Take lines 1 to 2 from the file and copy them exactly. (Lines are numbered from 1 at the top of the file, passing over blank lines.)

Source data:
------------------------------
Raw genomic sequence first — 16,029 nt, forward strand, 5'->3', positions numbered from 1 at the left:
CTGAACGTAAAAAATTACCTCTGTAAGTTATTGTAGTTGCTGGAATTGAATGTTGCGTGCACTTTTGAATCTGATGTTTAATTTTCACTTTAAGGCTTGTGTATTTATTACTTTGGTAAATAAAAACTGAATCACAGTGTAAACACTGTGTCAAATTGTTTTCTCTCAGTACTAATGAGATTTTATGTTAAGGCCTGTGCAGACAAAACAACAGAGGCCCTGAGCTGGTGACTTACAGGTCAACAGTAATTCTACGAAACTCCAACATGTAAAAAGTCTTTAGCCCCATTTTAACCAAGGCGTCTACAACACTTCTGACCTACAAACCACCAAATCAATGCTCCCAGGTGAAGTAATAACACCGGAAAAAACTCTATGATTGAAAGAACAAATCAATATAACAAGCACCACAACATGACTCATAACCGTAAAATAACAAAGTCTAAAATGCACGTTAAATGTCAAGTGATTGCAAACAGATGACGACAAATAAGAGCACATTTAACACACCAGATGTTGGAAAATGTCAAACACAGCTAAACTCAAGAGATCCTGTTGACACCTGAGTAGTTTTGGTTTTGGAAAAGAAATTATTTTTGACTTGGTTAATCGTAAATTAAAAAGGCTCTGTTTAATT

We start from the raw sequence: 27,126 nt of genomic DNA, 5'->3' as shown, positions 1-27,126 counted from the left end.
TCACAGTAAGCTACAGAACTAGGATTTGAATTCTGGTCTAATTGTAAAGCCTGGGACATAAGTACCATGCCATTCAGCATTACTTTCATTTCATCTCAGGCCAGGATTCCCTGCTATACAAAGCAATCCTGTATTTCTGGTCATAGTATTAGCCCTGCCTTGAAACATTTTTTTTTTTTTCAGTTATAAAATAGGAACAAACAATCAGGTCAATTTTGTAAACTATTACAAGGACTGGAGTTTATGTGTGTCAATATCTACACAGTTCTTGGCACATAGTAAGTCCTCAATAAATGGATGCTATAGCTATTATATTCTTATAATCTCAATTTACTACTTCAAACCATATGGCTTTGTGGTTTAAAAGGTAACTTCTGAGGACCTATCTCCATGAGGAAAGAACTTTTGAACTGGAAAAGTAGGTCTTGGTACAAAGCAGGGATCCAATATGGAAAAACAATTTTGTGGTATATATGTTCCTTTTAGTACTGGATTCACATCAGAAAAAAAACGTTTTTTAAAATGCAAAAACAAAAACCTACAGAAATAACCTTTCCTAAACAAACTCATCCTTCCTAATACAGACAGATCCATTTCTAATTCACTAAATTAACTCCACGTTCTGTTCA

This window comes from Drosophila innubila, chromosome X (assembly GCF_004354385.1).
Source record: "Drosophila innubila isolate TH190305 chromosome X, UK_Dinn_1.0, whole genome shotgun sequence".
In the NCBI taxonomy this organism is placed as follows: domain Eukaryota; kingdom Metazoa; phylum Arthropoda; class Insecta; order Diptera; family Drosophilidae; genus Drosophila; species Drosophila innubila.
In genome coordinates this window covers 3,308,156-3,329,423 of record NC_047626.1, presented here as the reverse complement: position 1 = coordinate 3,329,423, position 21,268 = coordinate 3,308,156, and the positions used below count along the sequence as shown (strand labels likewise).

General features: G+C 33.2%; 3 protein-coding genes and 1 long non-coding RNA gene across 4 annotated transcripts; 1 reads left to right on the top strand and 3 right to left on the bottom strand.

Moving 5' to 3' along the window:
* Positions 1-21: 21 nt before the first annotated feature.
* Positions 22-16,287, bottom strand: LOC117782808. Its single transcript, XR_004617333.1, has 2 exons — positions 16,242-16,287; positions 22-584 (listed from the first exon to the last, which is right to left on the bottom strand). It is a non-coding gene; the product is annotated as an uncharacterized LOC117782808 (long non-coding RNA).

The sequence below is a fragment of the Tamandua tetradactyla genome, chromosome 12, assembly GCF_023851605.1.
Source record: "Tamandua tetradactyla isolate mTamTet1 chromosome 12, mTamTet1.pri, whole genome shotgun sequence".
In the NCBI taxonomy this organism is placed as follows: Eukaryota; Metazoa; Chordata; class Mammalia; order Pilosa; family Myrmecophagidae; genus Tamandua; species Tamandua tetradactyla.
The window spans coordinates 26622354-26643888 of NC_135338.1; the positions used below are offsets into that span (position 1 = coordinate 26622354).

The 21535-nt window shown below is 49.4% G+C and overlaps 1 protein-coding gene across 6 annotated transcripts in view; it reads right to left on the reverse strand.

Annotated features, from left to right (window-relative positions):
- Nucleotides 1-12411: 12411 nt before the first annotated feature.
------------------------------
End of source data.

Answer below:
Raw genomic sequence first — 16,029 nt, forward strand, 5'->3', positions numbered from 1 at the left:
CTGAACGTAAAAAATTACCTCTGTAAGTTATTGTAGTTGCTGGAATTGAATGTTGCGTGCACTTTTGAATCTGATGTTTAATTTTCACTTTAAGGCTTGTGTATTTATTACTTTGGTAAATAAAAACTGAATCACAGTGTAAACACTGTGTCAAATTGTTTTCTCTCAGTACTAATGAGATTTTATGTTAAGGCCTGTGCAGACAAAACAACAGAGGCCCTGAGCTGGTGACTTACAGGTCAACAGTAATTCTACGAAACTCCAACATGTAAAAAGTCTTTAGCCCCATTTTAACCAAGGCGTCTACAACACTTCTGACCTACAAACCACCAAATCAATGCTCCCAGGTGAAGTAATAACACCGGAAAAAACTCTATGATTGAAAGAACAAATCAATATAACAAGCACCACAACATGACTCATAACCGTAAAATAACAAAGTCTAAAATGCACGTTAAATGTCAAGTGATTGCAAACAGATGACGACAAATAAGAGCACATTTAACACACCAGATGTTGGAAAATGTCAAACACAGCTAAACTCAAGAGATCCTGTTGACACCTGAGTAGTTTTGGTTTTGGAAAAGAAATTATTTTTGACTTGGTTAATCGTAAATTAAAAAGGCTCTGTTTAATT